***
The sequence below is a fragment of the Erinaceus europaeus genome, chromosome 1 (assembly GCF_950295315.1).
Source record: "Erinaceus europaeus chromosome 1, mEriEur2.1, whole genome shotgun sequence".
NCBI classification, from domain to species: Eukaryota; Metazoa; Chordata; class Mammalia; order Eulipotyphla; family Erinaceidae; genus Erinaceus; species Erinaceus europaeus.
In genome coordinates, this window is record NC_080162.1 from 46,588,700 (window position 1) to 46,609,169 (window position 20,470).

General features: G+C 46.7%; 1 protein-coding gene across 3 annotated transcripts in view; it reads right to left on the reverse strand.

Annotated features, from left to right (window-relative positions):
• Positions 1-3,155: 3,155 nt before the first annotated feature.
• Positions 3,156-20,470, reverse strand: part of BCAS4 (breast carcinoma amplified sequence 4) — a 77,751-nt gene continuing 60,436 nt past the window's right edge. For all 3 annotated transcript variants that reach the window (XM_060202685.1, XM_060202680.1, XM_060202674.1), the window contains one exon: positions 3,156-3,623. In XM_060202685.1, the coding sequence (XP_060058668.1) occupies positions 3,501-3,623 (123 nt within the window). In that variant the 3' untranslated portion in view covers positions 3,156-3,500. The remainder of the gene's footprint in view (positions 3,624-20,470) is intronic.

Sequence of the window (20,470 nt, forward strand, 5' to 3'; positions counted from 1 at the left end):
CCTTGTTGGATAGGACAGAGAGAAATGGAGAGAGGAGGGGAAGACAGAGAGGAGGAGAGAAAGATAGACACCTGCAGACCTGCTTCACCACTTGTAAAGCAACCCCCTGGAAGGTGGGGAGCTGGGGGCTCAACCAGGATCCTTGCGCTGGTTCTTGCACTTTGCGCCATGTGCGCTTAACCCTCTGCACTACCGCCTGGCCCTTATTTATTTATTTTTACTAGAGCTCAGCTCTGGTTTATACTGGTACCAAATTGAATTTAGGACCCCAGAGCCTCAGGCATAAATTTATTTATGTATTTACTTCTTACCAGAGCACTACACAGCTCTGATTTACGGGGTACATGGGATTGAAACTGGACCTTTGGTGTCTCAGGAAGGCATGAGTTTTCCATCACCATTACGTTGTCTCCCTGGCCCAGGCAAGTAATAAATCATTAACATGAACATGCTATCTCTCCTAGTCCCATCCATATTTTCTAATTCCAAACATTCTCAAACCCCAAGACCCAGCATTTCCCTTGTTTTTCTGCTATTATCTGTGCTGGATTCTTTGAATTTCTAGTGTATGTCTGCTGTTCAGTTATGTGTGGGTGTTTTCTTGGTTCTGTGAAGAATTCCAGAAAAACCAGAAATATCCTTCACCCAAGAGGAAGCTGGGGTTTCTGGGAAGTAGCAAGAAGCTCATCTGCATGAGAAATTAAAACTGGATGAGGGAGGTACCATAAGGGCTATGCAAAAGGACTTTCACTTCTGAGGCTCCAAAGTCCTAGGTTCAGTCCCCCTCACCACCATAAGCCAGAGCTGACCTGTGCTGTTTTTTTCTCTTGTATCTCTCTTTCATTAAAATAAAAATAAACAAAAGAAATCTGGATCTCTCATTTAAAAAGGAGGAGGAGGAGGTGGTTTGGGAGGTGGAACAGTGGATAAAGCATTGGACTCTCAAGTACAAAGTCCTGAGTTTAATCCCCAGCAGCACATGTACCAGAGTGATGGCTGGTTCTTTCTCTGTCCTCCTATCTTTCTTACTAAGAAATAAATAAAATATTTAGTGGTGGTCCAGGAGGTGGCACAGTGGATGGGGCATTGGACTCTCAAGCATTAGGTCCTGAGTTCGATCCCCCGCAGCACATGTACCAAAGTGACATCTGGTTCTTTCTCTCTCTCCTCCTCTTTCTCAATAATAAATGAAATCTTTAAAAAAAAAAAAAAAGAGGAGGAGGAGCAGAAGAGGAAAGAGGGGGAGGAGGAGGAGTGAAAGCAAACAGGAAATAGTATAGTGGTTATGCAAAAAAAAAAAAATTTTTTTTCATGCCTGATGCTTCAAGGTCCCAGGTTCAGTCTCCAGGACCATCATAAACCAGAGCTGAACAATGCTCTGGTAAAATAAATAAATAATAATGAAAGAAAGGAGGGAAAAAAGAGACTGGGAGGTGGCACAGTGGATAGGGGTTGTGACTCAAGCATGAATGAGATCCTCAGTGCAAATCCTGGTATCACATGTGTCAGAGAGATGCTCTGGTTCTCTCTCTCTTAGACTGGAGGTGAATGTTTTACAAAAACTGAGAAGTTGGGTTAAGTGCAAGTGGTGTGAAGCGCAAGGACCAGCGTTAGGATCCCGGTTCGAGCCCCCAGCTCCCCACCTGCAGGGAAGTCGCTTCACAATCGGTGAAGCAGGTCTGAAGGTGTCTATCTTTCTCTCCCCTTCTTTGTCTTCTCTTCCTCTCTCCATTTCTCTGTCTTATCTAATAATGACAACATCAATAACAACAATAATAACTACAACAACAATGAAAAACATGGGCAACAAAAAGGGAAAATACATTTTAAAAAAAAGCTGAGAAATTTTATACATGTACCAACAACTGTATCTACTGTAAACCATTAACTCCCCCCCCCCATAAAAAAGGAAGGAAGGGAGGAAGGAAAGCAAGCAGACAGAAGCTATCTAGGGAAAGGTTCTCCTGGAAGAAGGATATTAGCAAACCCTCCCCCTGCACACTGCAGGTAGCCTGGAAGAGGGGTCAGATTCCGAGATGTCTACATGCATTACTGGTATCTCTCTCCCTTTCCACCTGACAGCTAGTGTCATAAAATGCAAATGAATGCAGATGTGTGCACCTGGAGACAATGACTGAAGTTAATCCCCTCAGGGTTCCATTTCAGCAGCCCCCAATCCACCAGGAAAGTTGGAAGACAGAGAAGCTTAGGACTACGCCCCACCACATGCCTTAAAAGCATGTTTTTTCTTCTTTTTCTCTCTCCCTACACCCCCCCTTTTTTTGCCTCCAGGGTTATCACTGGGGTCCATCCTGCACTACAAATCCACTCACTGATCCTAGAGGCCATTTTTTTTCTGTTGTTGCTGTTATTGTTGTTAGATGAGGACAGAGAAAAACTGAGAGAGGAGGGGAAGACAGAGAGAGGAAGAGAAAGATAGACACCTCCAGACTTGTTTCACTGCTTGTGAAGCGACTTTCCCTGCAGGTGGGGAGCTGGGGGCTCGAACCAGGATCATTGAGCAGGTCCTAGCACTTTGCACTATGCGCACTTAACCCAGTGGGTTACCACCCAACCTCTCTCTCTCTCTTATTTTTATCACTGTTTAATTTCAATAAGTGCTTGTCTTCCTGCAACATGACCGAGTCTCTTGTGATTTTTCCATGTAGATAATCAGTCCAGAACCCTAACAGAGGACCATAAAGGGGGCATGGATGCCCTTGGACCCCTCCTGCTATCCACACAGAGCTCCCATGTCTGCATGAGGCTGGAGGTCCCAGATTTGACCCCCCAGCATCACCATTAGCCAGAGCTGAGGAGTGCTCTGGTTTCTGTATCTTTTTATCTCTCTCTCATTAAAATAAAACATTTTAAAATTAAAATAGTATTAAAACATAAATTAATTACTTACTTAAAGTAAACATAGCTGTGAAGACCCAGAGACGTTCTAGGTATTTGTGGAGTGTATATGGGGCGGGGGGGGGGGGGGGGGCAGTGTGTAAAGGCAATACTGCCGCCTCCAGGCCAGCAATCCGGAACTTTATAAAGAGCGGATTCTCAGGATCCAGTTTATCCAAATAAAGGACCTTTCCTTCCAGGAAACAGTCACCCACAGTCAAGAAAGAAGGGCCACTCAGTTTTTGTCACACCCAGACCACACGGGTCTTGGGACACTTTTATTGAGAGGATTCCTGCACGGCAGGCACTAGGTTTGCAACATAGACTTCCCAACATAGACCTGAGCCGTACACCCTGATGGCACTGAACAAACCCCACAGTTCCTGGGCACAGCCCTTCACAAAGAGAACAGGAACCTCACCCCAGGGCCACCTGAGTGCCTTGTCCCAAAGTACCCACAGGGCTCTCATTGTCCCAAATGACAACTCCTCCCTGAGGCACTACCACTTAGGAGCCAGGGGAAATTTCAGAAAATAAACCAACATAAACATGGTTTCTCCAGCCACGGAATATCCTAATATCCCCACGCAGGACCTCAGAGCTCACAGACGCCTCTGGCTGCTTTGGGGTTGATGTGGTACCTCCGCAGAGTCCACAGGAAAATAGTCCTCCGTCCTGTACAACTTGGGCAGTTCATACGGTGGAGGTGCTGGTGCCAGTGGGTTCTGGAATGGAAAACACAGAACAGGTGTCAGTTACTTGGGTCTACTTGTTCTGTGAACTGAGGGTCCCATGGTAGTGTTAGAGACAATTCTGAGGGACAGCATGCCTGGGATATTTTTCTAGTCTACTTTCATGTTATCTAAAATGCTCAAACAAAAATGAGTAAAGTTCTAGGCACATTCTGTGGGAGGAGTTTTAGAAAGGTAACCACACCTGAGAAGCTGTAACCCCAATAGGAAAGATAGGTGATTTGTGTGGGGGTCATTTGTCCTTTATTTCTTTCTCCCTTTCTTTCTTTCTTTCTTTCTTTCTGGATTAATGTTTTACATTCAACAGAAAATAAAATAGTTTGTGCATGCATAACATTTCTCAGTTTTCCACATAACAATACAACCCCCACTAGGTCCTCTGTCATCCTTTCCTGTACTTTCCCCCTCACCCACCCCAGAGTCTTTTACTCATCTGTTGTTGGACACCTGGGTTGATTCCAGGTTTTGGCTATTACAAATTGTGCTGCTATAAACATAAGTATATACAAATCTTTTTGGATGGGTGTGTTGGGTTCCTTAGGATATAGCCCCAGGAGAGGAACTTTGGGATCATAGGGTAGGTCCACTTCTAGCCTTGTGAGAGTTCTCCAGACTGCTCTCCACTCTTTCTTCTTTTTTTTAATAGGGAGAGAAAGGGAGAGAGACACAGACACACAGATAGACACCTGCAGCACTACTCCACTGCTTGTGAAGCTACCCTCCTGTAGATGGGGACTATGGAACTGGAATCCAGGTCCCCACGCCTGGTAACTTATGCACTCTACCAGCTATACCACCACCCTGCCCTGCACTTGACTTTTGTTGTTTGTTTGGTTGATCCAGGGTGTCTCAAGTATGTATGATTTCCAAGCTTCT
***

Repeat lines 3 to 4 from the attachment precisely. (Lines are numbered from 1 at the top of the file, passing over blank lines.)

NCBI classification, from domain to species: Eukaryota; Metazoa; Chordata; class Mammalia; order Eulipotyphla; family Erinaceidae; genus Erinaceus; species Erinaceus europaeus.
In genome coordinates, this window is record NC_080162.1 from 46,588,700 (window position 1) to 46,609,169 (window position 20,470).